Jonathan Stevenson is a Senior Fellow at the International Institute for Strategic Studies and Managing Editor of Survival. He was National Security Council Director for Political-Military Affairs, Middle East and North Africa, from 2011 to 2013. (August 2020)
Road Warriors: Foreign Fighters in the Armies of Jihad
by Daniel Byman
Targeting Top Terrorists: Understanding Leadership Removal in Counterterrorism Strategy
by Bryan C. Price
On October 26 Abu Bakr al-Baghdadi, the leader of ISIS, died when he detonated a suicide vest after being cornered by US Delta Force soldiers in a tunnel in Idlib province, along the border with Turkey in northwestern Syria. Idlib is the last remaining rebel-held province, and Baghdadi was apparently …
There is no longer any doubt that President Trump’s demonization of certain groups—immigrants in particular, but also his political opponents—has emboldened American right-wing extremists to commit violent acts. In the fall of 2018, just before the midterm elections, Cesar Sayoc Jr., a fanatical Trump supporter, sent pipe bombs to thirteen …
The similarities between the current situation and the prelude to the invasion and occupation of Iraq in 2002–2003 are unmistakable. A pugnacious and insecure US president obsessed with a government he has demonized is unconstrained due to a disrupted interagency process and a Congress paralyzed by a cowed and craven Republican Party. Sycophantic advisers and inordinately influential foreign powers insist that he can remake a region purportedly forsaken by his despised liberal predecessor. It is probably lost on Bolton and Pompeo—and certainly on Trump—that the US intervention in Iraq ended up increasing Iranian influence there and elsewhere in the region. It may also be lost on them that a war with Iran could be even more disastrous than the war in Iraq.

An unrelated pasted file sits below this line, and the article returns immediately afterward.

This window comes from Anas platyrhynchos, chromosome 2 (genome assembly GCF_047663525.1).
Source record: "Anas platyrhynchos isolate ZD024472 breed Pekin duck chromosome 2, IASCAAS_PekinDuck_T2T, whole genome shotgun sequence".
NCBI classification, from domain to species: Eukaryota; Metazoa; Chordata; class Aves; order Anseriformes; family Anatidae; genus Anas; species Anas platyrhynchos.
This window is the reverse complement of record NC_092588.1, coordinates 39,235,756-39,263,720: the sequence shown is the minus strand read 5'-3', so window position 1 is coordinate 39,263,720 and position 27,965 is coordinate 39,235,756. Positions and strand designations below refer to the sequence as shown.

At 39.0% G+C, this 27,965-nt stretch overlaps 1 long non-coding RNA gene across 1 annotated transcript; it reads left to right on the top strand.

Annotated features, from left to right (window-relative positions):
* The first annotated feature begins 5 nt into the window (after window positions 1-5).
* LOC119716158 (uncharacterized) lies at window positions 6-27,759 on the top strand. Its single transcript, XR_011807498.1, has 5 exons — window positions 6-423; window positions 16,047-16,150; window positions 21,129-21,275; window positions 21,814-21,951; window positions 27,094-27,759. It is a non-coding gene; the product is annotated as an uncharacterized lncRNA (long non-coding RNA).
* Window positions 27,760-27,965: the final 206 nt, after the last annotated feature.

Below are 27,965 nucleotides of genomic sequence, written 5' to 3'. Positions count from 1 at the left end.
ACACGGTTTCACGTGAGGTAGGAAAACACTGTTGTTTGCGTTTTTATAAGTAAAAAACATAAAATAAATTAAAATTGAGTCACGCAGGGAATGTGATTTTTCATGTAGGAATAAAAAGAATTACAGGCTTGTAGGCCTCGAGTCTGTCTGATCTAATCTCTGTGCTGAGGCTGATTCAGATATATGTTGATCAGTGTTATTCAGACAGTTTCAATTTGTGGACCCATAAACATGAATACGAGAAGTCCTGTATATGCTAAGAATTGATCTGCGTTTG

President Trump appears to be testing the American political system’s tolerance for soft dictatorship through the cavalier—and potentially illegal—use of presidential emergency powers. On February 15, after months of blustery threats, he declared a national emergency on the southern US border and dispatched the Army Corps of Engineers to administer the construction of a wall by private contractors in order to stop the flow of migrants and drugs into the country from Mexico. Congress has delegated to the president broad authority to invoke a national emergency, presidents have done it dozens of times, and the courts have shown little appetite for questioning the president’s emergency powers. But the legal, political, and factual background to Trump’s declaration illuminates its egregiousness.
It’s a bullish time for executive power. President Donald Trump’s conception of it is so expansive that he has asserted that he can pardon himself. The Supreme Court has reinforced that conception by upholding Trump’s blatantly anti-Muslim executive order restricting immigration. Trump’s belief that presidential authority is practically monarchical, his belligerent posturing toward countries such as Iran and North Korea, and his cavalier disregard for legal procedure have made many observers wonder if he will try to start a catastrophic war, and what safeguards exist to constrain him if he does.
This legal argument of the Justice Department’s motion to withdraw its case against former National Security Adviser Michael Flynn is a house of marked cards, and an artless one at that, but that doesn’t matter to Trump and company. It appears to be the latest salvo in a White House–concocted and Barr–orchestrated campaign to sully the Obama administration, invalidate the Mueller investigation, and sink the presidential candidacy of Joe Biden, whose popularity, along with Trump’s shaky approval rating, looks to imperil a second term for the president. Barr brushed aside the motion’s spuriousness with his snide remark that “history is written by the winner,” which he seemingly expects to be. But Trump’s flaws may now be irredeemably exposed.
The most realistic short-term US policy goal in Syria is to find ways to limit the areas of the country in direct conflict. This goal is not as far-fetched as it sounds, and there is already a basis for pursuing it: through a series of local cease-fires that could, if properly implemented and enforced, provide a path toward stability in several regions of the country, even as conflict continues elsewhere.